This week we’ve been reading The Gruffalo by Julia Donaldson and Axel Scheffler. The story follows a little mouse through a deep, dark wood as he encounters a fox, an owl and a snake and ultimately comes face to face with a fantastical creature – the Gruffalo! Learning to put together and remember a sequence is an important skill and helps children to develop their own abilities to tell stories and recount events. We made a felt board so that Burt could act out the story as we read it and then play with the characters to retell the story in his own words.
Felt boards are a fantastic way of exploring story and character for young children. They can touch and feel the creatures, move them around and make up their own stories, bringing the characters to life. Felt naturally has lots of fibres and when you put two pieces of felt together they gently grip so that they stay together but can also easily be pulled apart. Felt is ideal for a story board as even little fingers can easily move characters around and you can buy it in lots of vibrant colours fairly cheaply.
To make The Gruffalo Felt Board you will need:
- Cereal packet or cardboard
- Sticky tape
- Felt (we used dark brown, light brown, white, light green, dark green, black, orange, purple, pink)
- Sharp Scissors
- Permanent Marker Pen
- Gruffalo Felt Board Template
First I made the felt board. I cut one side from a cereal box and then I lay it on top of a large sheet of bright green felt.
Then, using sticky tape, I folded the excess green felt over the edges of the cardboard and stuck it down. I then put duct tape over the top to secure it. You can cover the back in coloured card if you want to be really neat but as you don’t see the back of the felt board I didn’t think this was necessary. By folding the edges over you should hopefully have soft, neat edges.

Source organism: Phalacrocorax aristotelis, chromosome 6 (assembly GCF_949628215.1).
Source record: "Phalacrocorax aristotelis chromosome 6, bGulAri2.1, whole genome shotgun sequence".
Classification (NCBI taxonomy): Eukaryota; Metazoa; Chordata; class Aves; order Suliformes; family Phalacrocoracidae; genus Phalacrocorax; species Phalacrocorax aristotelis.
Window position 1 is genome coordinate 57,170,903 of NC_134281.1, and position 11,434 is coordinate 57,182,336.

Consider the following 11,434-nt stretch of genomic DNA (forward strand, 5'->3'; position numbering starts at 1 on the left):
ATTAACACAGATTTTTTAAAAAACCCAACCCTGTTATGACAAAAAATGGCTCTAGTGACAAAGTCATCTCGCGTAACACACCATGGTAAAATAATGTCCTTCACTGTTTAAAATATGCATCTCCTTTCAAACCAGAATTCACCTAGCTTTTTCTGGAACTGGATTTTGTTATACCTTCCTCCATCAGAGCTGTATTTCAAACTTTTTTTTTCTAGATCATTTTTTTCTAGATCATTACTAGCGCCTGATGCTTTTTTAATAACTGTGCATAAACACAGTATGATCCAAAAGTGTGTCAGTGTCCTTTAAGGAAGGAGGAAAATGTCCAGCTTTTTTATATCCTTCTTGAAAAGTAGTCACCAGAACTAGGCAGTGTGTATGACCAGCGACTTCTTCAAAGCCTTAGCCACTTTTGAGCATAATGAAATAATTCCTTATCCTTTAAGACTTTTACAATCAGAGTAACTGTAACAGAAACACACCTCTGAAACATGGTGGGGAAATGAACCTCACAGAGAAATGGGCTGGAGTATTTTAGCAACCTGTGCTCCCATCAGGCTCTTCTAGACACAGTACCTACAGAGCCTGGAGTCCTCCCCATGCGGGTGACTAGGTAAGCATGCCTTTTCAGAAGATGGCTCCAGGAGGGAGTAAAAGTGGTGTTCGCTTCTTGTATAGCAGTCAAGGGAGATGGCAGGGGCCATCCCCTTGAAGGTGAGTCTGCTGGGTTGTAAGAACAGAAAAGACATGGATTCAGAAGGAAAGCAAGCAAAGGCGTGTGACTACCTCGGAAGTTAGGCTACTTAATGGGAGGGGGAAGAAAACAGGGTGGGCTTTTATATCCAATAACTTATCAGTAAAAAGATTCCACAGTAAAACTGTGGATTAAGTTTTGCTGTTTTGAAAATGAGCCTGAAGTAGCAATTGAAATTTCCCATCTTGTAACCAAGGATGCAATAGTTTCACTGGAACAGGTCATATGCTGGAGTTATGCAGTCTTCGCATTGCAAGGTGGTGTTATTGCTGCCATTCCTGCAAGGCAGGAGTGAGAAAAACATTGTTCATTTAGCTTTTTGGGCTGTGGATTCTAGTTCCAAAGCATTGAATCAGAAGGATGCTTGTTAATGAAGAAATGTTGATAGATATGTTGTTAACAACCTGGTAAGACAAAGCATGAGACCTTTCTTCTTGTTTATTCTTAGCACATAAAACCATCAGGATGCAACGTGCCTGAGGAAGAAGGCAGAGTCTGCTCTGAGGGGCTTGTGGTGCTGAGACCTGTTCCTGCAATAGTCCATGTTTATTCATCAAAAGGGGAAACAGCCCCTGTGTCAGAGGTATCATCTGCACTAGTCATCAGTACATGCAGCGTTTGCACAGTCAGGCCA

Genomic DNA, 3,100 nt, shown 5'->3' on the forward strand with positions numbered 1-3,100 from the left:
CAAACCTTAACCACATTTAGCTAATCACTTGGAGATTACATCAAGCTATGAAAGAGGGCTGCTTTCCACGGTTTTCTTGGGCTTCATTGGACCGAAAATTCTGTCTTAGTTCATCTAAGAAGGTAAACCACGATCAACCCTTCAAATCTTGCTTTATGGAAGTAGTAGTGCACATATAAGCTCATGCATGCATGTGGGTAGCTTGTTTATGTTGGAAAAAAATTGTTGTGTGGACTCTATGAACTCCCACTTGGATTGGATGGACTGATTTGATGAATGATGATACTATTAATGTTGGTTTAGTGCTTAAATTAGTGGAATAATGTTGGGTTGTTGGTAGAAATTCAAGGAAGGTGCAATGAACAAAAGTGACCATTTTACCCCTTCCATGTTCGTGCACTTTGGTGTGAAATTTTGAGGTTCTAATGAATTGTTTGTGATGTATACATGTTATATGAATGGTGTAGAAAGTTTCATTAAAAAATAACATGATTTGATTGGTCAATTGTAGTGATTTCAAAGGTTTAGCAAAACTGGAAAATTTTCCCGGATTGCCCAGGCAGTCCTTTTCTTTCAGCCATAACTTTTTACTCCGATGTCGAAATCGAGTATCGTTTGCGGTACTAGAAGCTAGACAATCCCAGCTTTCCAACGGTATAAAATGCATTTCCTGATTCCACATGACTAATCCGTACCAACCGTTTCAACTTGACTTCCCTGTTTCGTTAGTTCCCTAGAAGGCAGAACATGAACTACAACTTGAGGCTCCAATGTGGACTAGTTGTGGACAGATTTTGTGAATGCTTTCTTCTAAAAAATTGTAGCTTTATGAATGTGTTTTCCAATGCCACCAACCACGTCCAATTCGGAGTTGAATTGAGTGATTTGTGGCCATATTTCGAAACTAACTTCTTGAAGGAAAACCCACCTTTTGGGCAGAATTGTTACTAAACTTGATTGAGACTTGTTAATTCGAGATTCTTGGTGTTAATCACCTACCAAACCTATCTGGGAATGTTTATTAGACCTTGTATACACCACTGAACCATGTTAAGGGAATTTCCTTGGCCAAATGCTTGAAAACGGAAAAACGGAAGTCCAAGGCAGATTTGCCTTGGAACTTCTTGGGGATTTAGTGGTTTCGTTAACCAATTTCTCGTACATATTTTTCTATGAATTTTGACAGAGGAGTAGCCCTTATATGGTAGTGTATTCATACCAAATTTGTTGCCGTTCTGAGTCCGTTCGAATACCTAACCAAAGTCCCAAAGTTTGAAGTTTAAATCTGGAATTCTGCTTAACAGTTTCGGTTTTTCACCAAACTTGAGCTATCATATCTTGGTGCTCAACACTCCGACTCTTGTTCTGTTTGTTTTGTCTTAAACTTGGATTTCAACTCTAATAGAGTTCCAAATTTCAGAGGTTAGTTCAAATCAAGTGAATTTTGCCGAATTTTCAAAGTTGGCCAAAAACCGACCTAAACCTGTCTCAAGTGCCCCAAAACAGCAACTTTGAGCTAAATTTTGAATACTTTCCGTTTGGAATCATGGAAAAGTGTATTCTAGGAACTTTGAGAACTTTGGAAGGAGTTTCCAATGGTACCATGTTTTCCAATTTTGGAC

Then, I cut out the shapes in the Gruffalo Template. You can either pin the paper templates to the felt and cut around the shape or stick the paper to the felt, cut around the shape, then carefully peel the paper off immediately before it dries and sticks to the felt. I pinned and cut as I wanted my felt figures to be double-sided so I didn’t want to risk damaging the felt. Once you cut out around the templates you should have the basic shapes.
When you have your basic shapes you can use any off-cuts of felt to add details and features to your creatures, or you could use permanent marker pens. I added lots of features to the Gruffalo, including his knobbly knees, terrible claws and purple prickles and they are all simply stuck on with a glue stick. For eyes I cut out circles of felt and then drew a dot in the centre with a Sharpie. Don’t stick your characters to the felt board as the idea is that your little ones can move the creatures around and create their own stories.
For the mouse I added an arm with a layer of dark brown felt underneath a layer of light brown felt on top. I also added a pink tail and ears, mouth, nose and whiskers drawn with a Sharpie. There is also a circle of white felt for an eye.
The owl, fox and snake all have their own details too, including:
- light green markings and an eye for the snake;
- a wing, tail feathers, beak, claws and an eye for the owl; and
- white markings as well as a nose, mouth and whiskers drawn on with a Sharpie for the fox.
I made my felt board characters double-sided as the idea is that the mouse faces one way to meet the fox, owl, snake and Gruffalo and then you can turn him over to revisit the animals walking back through the woods. The Gruffalo is also double-sided as he finally turns to flee the terrifying mouse!
We have had lots of fantastic play and language using the felt board. Burt can retell most of the story and uses the felt board to bring the characters to life, with his own embellishments! I adore this version of The Gruffalo told by Older Single Mum Anya’s fantastic son.
If you want to add more details, or extend the use of the felt board even further you could also make some of the creatures’ habitats for them to run away to.
You can read more about the story that inspired us The Gruffalo by Julia Donaldson and Axel Scheffler or discover some more crafts and activities linked to the book.
Have you been inspired by a book to craft, go on an outing or do an activity this week?